To recover under § 1983, Plaintiff must "allege the violation of a right secured by the Constitution and laws of the United States, and must show that the alleged deprivation was committed by a person acting under color of state law." West v. Atkins , 487 U.S. 42, 48 (1988); see 42 U.S.C. § 1983 (stating that "[e]very person, who under color of any statute, ordinance, regulation... subjects, or causes to be subjected, any citizen of the United States... to the deprivation of any rights, privileges, or immunities secured by the Constitution and laws, shall be liable to the party injured"). In order for Defendant to be personally liable under § 1983, Plaintiff must demonstrate that Defendant was personally involved in violating her constitutional rights. Johnson v. Derose, 349 F.App'x 679, 681 (3d Cir. 2009).

As the Supreme Court has noted, with respect to involuntarily committed individuals, "the Constitution imposes upon [the state] a corresponding duty to assume some responsibility for [their] safety and general well-being." DeShaney v. Winnebago Cnty. Dep't of Soc. Servs. , 489 U.S. 189, 200 (1989). In Youngberg v. Romeo, the Supreme Court articulated that "[w]hen a person is institutionalized - and wholly dependent on the State... a duty to provide certain services and care does exist." 457 U.S. 307, 317 (1982). In particular, "[t]he State [ ] has the unquestioned duty to provide reasonable safety for all residents and personnel within the institution." Id. at 324. Here, it is undisputed that as an involuntarily institutionalized individual, Plaintiff was owed the duty of reasonable safety.

Standard of Care

This Court finds-and the parties agree-that the standard of care owed to Plaintiff by Defendant is the "deliberate indifference" standard applicable to nonprofessionals. Shaw by Strain v. Strackhouse , 920 F.3d 1135, 1145 (3d. Cir. 1990). As articulated by the Third Circuit, "[t]he deliberate indifference standard requires a showing, in cases alleging that a state actor failed to provide adequate protection, that the state actor was recklessly indifferent, grossly negligent, or deliberately or intentionally indifferent." Id . In Nicini v. Morra, the Third Circuit noted that "substantive due process liability attaches only to executive action that is so ill-conceived or malicious that it shocks the conscience.'" 212 F.3d 798, 810 (3d Cir. 2000) (quoting Miller v. City of Philadelphia , 174 F.3d 368, 375 (3d Cir. 1999)). The Third Circuit articulated that the "exact degree of wrongfulness necessary to reach the conscience-shocking level depends upon the circumstances of a particular case.'" Id . (quoting Miller , 174 F.3d at 375).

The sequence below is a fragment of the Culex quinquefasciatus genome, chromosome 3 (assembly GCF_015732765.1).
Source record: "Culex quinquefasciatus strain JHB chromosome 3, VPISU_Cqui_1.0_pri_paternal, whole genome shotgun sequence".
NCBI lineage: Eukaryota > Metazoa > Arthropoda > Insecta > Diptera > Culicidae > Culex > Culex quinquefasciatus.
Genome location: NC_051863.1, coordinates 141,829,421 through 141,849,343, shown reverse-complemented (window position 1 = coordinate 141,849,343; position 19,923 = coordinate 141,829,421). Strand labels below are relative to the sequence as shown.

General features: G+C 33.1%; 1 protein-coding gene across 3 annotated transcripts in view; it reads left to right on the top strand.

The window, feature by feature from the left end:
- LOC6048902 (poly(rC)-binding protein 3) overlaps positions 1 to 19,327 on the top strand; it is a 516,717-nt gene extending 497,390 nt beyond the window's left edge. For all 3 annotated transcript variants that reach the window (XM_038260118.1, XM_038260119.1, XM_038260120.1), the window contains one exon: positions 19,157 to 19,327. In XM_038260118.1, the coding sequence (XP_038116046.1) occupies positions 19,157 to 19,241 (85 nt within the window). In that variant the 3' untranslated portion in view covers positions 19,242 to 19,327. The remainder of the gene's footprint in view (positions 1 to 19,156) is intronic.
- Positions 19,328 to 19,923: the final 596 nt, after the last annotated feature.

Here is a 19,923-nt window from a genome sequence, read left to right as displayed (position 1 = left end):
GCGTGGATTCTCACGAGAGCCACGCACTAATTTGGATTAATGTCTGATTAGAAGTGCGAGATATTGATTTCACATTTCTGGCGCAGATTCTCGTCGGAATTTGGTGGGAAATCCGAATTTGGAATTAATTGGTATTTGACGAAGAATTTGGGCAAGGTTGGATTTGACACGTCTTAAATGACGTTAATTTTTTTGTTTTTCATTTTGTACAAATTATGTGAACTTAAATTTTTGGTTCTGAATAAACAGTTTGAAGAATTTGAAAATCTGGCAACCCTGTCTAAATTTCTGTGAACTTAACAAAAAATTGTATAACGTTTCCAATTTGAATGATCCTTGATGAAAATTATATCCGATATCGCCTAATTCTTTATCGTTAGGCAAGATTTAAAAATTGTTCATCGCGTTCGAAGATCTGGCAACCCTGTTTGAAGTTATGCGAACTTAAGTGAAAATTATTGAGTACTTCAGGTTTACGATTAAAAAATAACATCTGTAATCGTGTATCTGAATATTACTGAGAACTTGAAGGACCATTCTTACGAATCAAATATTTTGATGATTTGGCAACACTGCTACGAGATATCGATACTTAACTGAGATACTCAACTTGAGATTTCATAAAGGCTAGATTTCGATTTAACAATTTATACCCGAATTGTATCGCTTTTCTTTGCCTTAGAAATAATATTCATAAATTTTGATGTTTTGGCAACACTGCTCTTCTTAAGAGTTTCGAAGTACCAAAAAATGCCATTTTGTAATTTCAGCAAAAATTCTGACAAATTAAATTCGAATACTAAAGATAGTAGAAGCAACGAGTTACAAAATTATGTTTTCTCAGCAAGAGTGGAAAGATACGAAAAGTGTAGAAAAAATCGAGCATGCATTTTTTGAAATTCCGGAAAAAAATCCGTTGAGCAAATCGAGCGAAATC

The central issue for this Court to determine is whether Defendant's actions were "deliberately indifferent." Plaintiff contends that Defendant knew of P.K.'s violent and dangerous tendencies and thus knew of the harm to Plaintiff before it manifested. (Pl. Opp. 7-8.) Plaintiff further claims that Defendant did not follow Greystone's policies regarding one-to-one supervision of P.K and was as far as fifty feet away from P.K when he attacked Plaintiff. (Id. at 8-9.) Furthermore, Plaintiff argues that Plaintiff suffered "objectively serious" harm. (Id. at 11.)

Defendant contends that although she was advised of P.K.'s violent tendencies towards staff, there were no previous assaults on other patients and no reason to suspect that Plaintiff could be harmed by P.K. (Def. Br. 14.) Defendant argues that she was following a doctor's order that P.K. should be "in eyesight." (Def. Reply 3.) Furthermore, Defendant argues that Plaintiff's injuries were minor in that they were treatable with an ice pack, she suffered no fractures, and she denied having any symptoms. (Def. Br. 13.)

Based on the evidence adduced during discovery, this Court finds that Defendant's conduct does not amount to "deliberate indifference." Defendant testified that she was informed that P.K. had "assaulted three [or] four staff" and "tried to hurt himself;" however, nothing in the record indicates that P.K. previously assaulted another patient. (Def. Br. Ex. D. at 89:25-90:3.) Instead, the record clearly indicates that P.K.'s assault of Plaintiff was a single, isolated incident.

The parties agree that Defendant was assigned the one-to-one observation of P.K. However, Plaintiff argues that Defendant violated the hospital's policy of staying within five feet of P.K. while Defendant argues that Defendant was only required to have P.K. within eyesight per a doctor's note. (Pl. Opp 3; Pl.'s Response to Def's SOF at ¶ 7; Def. Reply 3.) Regardless of the standard-the hospital's policy or the doctor's note-Defendant's actions were, at best, negligent and do not rise to the level of "deliberate indifference." Defendant concedes that at the time P.K. entered into Plaintiff's room, he was outside of her eyesight and fifty feet away. (Def. Br. Ex. D. at 102:12-103:13.) However, Defendant ran into the room after P.K. and screamed for help. (See SOF ¶ 7.) Nothing about Defendant's conduct was "so ill-conceived or malicious that it shocks the conscience." Nicini, 212 F.3d at 810.

Moreover, the evidence indicates that Plaintiff's injuries, while unfortunate, were not serious. Plaintiff sustained a 3 x 3 cm hematoma and abrasion to her nose treatable with an ice pack. (SOF ¶ 3.) Plaintiff testified that she had a headache the first day and continues to experience psychological distress and fear of P.K. (Pl.'s Response to Def's SOF at ¶¶ 6, 8.) However, based on the medical records, Plaintiff did not sustain any fractures or other serious injuries. (See SOF ¶ 3.) Although Plaintiff attempts to characterize the injuries as "serious, " there is no support for these contentions in the record. Accordingly, this Court finds that summary judgment in favor of Defendant is warranted on Plaintiff's claim.


For the reasons stated above, Defendant's Motion for Summary Judgment is GRANTED.